A recent ruling decided in favor of the Seneca County Industrial Development Agency and its authority to grant financial assistance to the del Lago Resort and Casino project in Waterloo, Seneca County. A legal challenge to an August 2016 State Supreme Court ruling in favor of SCIDA’s payment-in-lieu of taxes agreement (PILOT) with del Lago was unanimously upheld on July 7, 2017 by the Fourth Department, Appellate Division.

The five-justice panel unanimously ruled that an IDA can provide financial assistance to a resort and casino development because it was not a “project” pursuant to General Municipal Law. The Fourth Department also held that an IDA Board can determine what constitutes the statutory undefined “commercial” project. The court went on to hold that the IDA Board is best positioned to weigh the need for financial assistance balancing company requests for financial assistance with community needs.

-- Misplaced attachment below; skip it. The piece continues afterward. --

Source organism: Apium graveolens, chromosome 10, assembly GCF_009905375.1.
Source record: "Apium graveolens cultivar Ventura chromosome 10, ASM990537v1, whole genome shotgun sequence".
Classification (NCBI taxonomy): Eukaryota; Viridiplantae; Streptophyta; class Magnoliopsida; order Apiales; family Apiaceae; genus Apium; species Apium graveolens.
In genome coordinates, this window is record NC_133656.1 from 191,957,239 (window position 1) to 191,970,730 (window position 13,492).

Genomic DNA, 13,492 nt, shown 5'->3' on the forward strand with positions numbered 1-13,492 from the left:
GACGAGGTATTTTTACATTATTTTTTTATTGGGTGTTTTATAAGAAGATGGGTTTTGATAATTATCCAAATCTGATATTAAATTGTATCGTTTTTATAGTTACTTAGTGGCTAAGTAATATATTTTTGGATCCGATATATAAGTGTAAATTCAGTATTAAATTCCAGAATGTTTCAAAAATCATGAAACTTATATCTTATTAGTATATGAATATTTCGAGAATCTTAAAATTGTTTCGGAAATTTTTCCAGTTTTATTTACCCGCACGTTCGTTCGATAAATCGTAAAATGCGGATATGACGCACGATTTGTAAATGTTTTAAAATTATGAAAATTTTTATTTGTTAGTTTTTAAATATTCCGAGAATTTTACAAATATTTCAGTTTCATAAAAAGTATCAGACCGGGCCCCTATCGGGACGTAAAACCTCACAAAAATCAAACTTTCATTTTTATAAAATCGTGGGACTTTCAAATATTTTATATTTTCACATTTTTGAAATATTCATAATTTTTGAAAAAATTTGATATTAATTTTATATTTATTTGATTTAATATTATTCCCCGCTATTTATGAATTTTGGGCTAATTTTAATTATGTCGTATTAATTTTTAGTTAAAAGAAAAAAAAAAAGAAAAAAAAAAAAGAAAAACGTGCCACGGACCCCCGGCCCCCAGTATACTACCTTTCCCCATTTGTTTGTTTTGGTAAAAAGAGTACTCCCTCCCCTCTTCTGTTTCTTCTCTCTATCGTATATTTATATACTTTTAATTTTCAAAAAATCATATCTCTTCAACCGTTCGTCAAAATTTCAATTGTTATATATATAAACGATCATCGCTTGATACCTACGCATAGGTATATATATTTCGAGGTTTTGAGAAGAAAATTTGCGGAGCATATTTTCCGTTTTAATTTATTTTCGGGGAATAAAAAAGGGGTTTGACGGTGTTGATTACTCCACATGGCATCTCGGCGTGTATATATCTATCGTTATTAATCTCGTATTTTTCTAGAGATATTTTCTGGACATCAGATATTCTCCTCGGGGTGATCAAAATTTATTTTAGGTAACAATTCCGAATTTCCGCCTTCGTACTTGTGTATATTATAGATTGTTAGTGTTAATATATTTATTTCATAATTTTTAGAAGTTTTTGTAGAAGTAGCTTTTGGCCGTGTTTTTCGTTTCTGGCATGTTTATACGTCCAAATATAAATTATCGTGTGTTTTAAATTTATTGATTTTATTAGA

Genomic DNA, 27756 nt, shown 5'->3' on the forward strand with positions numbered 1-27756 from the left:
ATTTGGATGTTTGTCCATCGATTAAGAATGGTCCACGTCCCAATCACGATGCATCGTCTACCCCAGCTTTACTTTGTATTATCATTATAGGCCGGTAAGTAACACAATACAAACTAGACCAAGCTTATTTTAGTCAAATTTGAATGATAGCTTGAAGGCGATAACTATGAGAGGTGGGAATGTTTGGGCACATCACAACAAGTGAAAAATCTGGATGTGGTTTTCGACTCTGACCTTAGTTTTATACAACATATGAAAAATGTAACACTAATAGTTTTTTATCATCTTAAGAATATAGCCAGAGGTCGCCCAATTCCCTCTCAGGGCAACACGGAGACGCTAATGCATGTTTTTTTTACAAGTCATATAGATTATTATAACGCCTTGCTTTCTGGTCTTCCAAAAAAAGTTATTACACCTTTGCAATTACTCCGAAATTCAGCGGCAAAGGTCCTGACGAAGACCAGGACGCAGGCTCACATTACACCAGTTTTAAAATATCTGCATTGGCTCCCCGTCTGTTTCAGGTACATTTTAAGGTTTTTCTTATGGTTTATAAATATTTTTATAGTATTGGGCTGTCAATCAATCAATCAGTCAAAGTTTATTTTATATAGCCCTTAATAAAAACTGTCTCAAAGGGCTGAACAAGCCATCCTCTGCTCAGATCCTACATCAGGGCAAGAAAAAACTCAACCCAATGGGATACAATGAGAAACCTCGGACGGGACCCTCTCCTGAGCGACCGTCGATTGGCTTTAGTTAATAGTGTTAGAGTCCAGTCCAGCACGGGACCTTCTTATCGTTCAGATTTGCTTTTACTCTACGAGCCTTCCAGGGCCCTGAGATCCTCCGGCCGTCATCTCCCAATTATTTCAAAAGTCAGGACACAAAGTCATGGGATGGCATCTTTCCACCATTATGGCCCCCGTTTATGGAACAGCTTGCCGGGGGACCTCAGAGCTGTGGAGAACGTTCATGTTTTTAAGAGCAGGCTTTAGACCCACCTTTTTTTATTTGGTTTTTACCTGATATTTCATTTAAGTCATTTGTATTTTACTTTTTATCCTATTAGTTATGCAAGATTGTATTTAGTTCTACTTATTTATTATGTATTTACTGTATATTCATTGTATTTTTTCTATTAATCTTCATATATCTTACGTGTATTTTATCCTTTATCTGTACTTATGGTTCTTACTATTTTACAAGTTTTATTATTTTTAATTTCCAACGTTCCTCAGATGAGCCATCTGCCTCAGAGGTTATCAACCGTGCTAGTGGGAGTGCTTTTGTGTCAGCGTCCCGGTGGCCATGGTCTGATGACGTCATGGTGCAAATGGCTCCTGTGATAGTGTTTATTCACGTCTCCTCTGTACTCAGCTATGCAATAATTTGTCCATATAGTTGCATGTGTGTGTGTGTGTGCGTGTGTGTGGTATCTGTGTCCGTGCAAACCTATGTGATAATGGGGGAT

“We conclude that the broad statutory terms ‘commercial’ and ‘recreation’ within the definition of the project are ambiguous insofar as they are susceptible to conflicting interpretations. As such, the IDA’s interpretation is entitled to get deference and must be upheld as long as it is reasonable,” the Court wrote.  The Court determined SCIDA’s interpretation was not “irrational or unreasonable” in this case.

The Court also rejected petitioners’ contentions in their second cause of action, which claimed that  SCIDA’s award of financial assistance to the $440 million del Lago project was arbitrary and capricious or unlawful because the assistance was  not necessary to induce the project respondents to undertake development in Seneca County.

The Court said the express purpose of the IDA Act is to actively promote, attract, encourage and develop recreation, economically sound commerce and industry and there is no requirement that a particular project be financially needy in order to qualify for assistance.

The Court rejected the novel lower court finding and ruled that petitioners did not have traditional standing with respect to alleged environmental injuries resulting from the construction of the development because petitioners alleged that the development would have been constructed even without SCIDA assistance.  Thus there was no causal nexus between the alleged environmental injuries and the granting of financial assistance by SCIDA.

The full decision of the Fourth Department may be found at 2017 NY Slip Op 05538.